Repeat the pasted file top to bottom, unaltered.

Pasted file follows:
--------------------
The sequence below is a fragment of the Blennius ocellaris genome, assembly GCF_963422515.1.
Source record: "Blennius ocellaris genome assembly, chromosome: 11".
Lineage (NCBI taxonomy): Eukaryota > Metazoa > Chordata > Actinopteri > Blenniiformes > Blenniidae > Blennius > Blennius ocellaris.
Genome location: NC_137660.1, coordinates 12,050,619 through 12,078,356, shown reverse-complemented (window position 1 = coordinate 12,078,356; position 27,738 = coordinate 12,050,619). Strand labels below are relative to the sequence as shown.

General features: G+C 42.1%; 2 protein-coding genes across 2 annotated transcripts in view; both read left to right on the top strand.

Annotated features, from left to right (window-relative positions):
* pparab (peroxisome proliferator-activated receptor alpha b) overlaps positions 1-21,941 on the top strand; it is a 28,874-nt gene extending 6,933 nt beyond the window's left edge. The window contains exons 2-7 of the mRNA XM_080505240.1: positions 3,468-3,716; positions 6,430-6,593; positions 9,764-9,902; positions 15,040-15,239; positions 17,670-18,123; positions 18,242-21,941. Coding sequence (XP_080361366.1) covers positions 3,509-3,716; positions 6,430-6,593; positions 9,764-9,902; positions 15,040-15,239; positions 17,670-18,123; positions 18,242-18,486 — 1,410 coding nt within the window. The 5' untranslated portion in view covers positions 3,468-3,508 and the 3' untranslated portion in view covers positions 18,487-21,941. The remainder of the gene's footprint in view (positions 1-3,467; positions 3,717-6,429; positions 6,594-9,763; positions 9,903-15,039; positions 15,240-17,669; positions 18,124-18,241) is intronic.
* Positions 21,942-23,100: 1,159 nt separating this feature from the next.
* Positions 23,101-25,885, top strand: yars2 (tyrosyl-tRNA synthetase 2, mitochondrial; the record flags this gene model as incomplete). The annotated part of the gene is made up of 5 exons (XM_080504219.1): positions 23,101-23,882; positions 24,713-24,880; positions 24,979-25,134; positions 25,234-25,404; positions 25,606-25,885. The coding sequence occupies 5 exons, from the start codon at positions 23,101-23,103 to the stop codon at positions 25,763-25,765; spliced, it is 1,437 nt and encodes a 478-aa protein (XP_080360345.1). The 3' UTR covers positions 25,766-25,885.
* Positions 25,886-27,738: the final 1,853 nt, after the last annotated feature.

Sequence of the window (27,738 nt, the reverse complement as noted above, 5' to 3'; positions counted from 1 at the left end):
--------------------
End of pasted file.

The sequence below is a fragment of the Blennius ocellaris genome, assembly GCF_963422515.1.
Source record: "Blennius ocellaris genome assembly, chromosome: 11".
Lineage (NCBI taxonomy): Eukaryota > Metazoa > Chordata > Actinopteri > Blenniiformes > Blenniidae > Blennius > Blennius ocellaris.
Genome location: NC_137660.1, coordinates 12,050,619 through 12,078,356, shown reverse-complemented (window position 1 = coordinate 12,078,356; position 27,738 = coordinate 12,050,619). Strand labels below are relative to the sequence as shown.

General features: G+C 42.1%; 2 protein-coding genes across 2 annotated transcripts in view; both read left to right on the top strand.

Annotated features, from left to right (window-relative positions):
* pparab (peroxisome proliferator-activated receptor alpha b) overlaps positions 1-21,941 on the top strand; it is a 28,874-nt gene extending 6,933 nt beyond the window's left edge. The window contains exons 2-7 of the mRNA XM_080505240.1: positions 3,468-3,716; positions 6,430-6,593; positions 9,764-9,902; positions 15,040-15,239; positions 17,670-18,123; positions 18,242-21,941. Coding sequence (XP_080361366.1) covers positions 3,509-3,716; positions 6,430-6,593; positions 9,764-9,902; positions 15,040-15,239; positions 17,670-18,123; positions 18,242-18,486 — 1,410 coding nt within the window. The 5' untranslated portion in view covers positions 3,468-3,508 and the 3' untranslated portion in view covers positions 18,487-21,941. The remainder of the gene's footprint in view (positions 1-3,467; positions 3,717-6,429; positions 6,594-9,763; positions 9,903-15,039; positions 15,240-17,669; positions 18,124-18,241) is intronic.
* Positions 21,942-23,100: 1,159 nt separating this feature from the next.
* Positions 23,101-25,885, top strand: yars2 (tyrosyl-tRNA synthetase 2, mitochondrial; the record flags this gene model as incomplete). The annotated part of the gene is made up of 5 exons (XM_080504219.1): positions 23,101-23,882; positions 24,713-24,880; positions 24,979-25,134; positions 25,234-25,404; positions 25,606-25,885. The coding sequence occupies 5 exons, from the start codon at positions 23,101-23,103 to the stop codon at positions 25,763-25,765; spliced, it is 1,437 nt and encodes a 478-aa protein (XP_080360345.1). The 3' UTR covers positions 25,766-25,885.
* Positions 25,886-27,738: the final 1,853 nt, after the last annotated feature.

Sequence of the window (27,738 nt, the reverse complement as noted above, 5' to 3'; positions counted from 1 at the left end):